For me, this painting represents a step forward and a loosening of the creative ties that bind. It may not seem that remarkable – three plums on an asymmetrical handmade plate can only say so much! – but it’s not a result I would have been happy with a year ago.
My ambition in still life painting is to achieve certain things: accurately representing what lies before me isn’t one of them. You know what a plum looks like; nothing I can tell you about a plum will make it more profound; however painstakingly I try to reproduce the plum in all its shades and textures and colours it will never look as beautiful as the plum that sits there on that off-white plate.
Instead I offer you my graphic interpretation of a plum. It suggests a certain plum-ness, but like the gages I painted a few weeks ago, you wouldn’t mistake it for the real thing. None of this is new, but what makes it a breakthrough for me is that I didn’t try to tidy it all up.
I thought the red shape behind the plate of plums enhanced the composition, even though it represents nothing concrete in real life. I flattened the perspective of the surface that the plate sits on even though the plate itself is somewhat elliptical. And I painted a line across the top that my art teacher in school would have said was a compositional error had he been interested enough to say anything at all!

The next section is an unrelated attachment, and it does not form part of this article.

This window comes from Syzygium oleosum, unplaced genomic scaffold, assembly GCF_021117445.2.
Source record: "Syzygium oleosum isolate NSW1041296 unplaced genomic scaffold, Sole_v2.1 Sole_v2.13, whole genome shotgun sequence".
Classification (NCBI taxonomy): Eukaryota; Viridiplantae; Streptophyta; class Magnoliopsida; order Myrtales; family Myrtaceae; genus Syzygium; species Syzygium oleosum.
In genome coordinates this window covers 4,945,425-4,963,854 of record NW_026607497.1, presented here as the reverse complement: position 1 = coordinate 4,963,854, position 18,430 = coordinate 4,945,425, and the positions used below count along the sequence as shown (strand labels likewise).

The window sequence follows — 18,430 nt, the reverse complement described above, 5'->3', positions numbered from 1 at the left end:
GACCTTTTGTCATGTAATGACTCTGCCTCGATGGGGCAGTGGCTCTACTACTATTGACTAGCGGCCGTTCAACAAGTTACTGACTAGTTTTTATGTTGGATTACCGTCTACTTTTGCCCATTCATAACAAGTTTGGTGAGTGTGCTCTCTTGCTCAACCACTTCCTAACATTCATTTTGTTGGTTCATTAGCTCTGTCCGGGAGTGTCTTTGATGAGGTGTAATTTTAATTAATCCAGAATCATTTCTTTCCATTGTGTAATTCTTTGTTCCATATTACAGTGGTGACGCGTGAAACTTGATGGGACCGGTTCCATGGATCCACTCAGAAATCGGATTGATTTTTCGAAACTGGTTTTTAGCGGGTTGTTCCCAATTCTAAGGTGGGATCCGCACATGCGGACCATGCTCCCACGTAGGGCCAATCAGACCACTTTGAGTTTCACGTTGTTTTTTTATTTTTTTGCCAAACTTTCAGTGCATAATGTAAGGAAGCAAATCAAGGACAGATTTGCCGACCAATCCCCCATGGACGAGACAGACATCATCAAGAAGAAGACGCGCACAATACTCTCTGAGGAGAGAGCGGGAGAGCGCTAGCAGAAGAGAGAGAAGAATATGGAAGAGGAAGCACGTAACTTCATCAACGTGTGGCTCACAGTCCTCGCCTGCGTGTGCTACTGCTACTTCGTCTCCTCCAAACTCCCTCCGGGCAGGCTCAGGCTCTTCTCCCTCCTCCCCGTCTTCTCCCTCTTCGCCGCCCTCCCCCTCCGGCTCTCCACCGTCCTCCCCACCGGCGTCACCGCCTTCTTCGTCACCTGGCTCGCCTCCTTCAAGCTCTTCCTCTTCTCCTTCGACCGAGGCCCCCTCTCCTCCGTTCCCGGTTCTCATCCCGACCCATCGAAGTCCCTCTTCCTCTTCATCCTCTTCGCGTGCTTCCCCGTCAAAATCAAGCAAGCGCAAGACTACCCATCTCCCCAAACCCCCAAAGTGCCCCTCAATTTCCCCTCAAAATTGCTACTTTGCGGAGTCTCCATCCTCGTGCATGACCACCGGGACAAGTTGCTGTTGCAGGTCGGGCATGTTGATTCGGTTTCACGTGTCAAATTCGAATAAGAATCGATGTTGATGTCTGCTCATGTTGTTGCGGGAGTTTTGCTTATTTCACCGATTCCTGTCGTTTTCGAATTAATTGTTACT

So, although this isn’t perfect it is exactly how I wanted it to be, knowing that it wasn’t perfect. When that happens, as the composer Jean Sibelius once said, it’s as if God has thrown down pieces of mosaic from the floor of heaven and asked you to reassemble them on earth. When the hundred small decisions go well in your own small picture, as Felix Scheinberger has it, it’s almost as if you’d discovered the pattern in heaven’s mosaic! I hope you agree.